Caril R., Foster Parent
Where has your journey taken you? Have you embarked on a journey that changed your life?
Many people have a specific vision for their lives. Even in her 20s, Caril was interested in foster parenting and was open to the idea that someday she might become one. Her vision was to give safety, love, and a better life to children that, sadly, had been separated from their family. In her eyes, adoption was not a part of that vision. Instead, she would welcome children in and out of her home, loving and providing for them until she helped as many as she could.
Caril believed that reunification of her foster children with their birth family would be the ultimate goal. In reality, that is not always possible. Shortly after becoming a foster parent, it didn’t take long for Caril to realize her journey may not be what she had envisioned. After fostering two siblings, Anna*, 11, and John*, 14, for two years, Caril learned they would not be able to reunite with their birth family and would be freed for adoption.
“As of a few years ago, I had no intention of adopting children. I didn’t even give it a thought. I was happy being a foster parent. However, the journey changes you,” Caril said. She is now in the process of adopting Anna & John and becoming a forever family. “It’s all a journey and process. The facts changed me.”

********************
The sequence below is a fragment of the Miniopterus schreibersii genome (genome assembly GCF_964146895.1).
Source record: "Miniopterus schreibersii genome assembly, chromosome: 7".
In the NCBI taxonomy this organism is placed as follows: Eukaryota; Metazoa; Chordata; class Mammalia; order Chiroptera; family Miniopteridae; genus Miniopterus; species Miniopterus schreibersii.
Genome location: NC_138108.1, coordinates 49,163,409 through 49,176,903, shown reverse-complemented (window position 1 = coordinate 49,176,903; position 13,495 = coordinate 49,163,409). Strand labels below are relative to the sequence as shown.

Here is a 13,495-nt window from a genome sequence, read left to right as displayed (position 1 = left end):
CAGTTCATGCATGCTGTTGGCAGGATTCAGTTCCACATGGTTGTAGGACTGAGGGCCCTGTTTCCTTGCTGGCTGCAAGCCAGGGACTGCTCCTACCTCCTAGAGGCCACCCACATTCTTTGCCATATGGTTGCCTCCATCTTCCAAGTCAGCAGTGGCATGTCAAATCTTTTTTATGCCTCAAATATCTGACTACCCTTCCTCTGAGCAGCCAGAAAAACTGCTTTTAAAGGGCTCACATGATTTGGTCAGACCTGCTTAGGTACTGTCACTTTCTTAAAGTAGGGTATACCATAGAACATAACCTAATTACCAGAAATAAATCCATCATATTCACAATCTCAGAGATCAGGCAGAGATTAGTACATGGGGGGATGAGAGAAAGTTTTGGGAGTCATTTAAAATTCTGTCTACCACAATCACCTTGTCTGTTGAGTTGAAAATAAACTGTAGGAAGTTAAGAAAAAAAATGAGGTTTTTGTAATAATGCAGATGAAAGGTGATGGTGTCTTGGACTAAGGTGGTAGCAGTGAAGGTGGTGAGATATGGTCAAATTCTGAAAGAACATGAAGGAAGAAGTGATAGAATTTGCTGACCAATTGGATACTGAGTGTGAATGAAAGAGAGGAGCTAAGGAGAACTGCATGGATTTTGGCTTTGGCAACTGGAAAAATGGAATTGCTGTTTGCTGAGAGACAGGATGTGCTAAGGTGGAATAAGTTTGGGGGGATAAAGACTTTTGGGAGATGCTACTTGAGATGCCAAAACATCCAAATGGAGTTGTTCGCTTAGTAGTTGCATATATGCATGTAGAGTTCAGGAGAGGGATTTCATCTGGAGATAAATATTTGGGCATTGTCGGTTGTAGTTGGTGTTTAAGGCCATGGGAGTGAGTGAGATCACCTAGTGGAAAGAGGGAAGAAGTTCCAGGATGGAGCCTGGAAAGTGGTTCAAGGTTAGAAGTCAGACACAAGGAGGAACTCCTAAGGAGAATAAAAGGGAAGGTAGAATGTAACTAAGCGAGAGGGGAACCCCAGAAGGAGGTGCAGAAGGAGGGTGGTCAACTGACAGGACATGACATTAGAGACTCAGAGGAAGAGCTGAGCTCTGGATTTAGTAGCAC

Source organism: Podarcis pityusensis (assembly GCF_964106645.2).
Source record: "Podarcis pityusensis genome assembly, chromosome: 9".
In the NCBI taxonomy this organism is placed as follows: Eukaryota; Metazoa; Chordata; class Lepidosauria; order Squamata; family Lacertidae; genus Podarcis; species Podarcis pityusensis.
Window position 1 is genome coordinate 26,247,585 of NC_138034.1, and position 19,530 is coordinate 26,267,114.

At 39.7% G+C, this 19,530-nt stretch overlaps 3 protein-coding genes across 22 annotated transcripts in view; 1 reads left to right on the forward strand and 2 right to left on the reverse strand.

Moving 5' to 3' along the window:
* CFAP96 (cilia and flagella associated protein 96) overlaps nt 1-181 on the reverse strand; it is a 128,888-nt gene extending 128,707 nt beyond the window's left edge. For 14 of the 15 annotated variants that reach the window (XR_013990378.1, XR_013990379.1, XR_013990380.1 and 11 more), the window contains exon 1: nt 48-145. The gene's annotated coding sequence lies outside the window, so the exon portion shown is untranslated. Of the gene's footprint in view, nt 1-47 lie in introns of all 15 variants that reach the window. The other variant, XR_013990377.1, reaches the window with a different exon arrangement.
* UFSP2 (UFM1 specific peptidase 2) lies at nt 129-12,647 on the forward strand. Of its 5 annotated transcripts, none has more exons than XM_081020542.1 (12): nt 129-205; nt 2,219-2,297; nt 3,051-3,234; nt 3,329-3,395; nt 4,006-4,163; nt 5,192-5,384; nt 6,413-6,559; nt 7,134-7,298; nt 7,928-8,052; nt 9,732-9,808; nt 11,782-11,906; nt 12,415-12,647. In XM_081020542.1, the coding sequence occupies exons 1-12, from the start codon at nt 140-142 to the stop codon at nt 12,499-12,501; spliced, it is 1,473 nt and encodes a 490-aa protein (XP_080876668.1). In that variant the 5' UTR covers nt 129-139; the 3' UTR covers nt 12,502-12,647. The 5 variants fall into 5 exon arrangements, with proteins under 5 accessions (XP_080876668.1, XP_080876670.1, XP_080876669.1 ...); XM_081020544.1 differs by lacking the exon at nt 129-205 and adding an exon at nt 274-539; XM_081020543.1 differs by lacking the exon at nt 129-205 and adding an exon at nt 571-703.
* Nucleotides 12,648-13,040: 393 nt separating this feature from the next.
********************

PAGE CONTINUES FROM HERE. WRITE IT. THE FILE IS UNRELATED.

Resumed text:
Unfortunately, the facts are staggering. There are nearly 400,000 children living without permanent families in the United States. More than 100,000 of them are eligible for adoption. Each year, 23,000 will simply age out of the foster care system without finding permanent homes. Today, there is an urgent need for foster homes as the amount of children entering foster care grows higher than the parents available to foster them. Furthermore, the need for foster homes for teens and siblings is even greater.
Now that they are about to become a forever family, Caril, Anna, and John plan to help other foster families. One of their ideas is to help build a large home for a family that fosters many children, providing the space and resources they need to care for even more children. Their goal is to create a world with too many foster homes and not enough children to fill them. It is the opposite of the problem we have today, and a beautiful vision.
*The names of the children have been changed.
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